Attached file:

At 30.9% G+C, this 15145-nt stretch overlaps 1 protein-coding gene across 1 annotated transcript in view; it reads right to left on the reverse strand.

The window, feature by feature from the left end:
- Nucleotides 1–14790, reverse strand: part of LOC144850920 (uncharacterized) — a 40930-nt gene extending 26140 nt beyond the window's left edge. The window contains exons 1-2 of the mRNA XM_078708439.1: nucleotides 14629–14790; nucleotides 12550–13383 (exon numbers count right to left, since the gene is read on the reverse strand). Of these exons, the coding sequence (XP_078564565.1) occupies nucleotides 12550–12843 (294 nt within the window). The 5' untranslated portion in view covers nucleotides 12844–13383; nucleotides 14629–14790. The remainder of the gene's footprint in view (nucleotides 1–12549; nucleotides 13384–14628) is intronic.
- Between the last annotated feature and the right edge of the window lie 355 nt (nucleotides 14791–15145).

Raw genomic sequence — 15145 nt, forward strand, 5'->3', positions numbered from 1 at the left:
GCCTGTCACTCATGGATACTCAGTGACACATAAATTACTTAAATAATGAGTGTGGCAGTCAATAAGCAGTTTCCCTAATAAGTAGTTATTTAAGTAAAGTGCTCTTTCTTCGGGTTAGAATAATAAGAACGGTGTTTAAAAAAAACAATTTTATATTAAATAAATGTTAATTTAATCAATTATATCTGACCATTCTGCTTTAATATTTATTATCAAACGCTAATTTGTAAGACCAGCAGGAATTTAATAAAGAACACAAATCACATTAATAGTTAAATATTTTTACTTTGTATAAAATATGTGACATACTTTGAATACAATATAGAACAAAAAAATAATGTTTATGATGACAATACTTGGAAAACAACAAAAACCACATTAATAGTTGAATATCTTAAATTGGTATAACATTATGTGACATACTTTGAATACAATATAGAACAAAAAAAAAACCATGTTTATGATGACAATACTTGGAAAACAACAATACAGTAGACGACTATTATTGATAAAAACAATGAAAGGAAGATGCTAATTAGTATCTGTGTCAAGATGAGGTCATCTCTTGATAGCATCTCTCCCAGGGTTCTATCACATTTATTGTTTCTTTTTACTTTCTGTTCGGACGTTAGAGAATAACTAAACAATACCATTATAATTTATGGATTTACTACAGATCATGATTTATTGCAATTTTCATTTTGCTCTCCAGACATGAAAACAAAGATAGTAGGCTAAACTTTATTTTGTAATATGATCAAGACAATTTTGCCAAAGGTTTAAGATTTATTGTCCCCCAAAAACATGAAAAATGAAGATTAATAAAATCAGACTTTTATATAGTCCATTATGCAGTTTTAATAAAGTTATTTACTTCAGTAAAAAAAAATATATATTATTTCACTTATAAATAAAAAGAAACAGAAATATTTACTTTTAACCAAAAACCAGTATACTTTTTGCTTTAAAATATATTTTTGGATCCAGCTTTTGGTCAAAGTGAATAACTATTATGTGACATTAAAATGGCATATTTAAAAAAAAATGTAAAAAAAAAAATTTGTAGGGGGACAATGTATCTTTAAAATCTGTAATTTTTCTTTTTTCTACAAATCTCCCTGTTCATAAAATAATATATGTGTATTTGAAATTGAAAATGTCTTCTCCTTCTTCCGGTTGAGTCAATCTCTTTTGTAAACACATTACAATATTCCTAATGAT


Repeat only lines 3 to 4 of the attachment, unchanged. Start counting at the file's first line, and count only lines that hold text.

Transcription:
- Nucleotides 1–14790, reverse strand: part of LOC144850920 (uncharacterized) — a 40930-nt gene extending 26140 nt beyond the window's left edge. The window contains exons 1-2 of the mRNA XM_078708439.1: nucleotides 14629–14790; nucleotides 12550–13383 (exon numbers count right to left, since the gene is read on the reverse strand). Of these exons, the coding sequence (XP_078564565.1) occupies nucleotides 12550–12843 (294 nt within the window). The 5' untranslated portion in view covers nucleotides 12844–13383; nucleotides 14629–14790. The remainder of the gene's footprint in view (nucleotides 1–12549; nucleotides 13384–14628) is intronic.
- Between the last annotated feature and the right edge of the window lie 355 nt (nucleotides 14791–15145).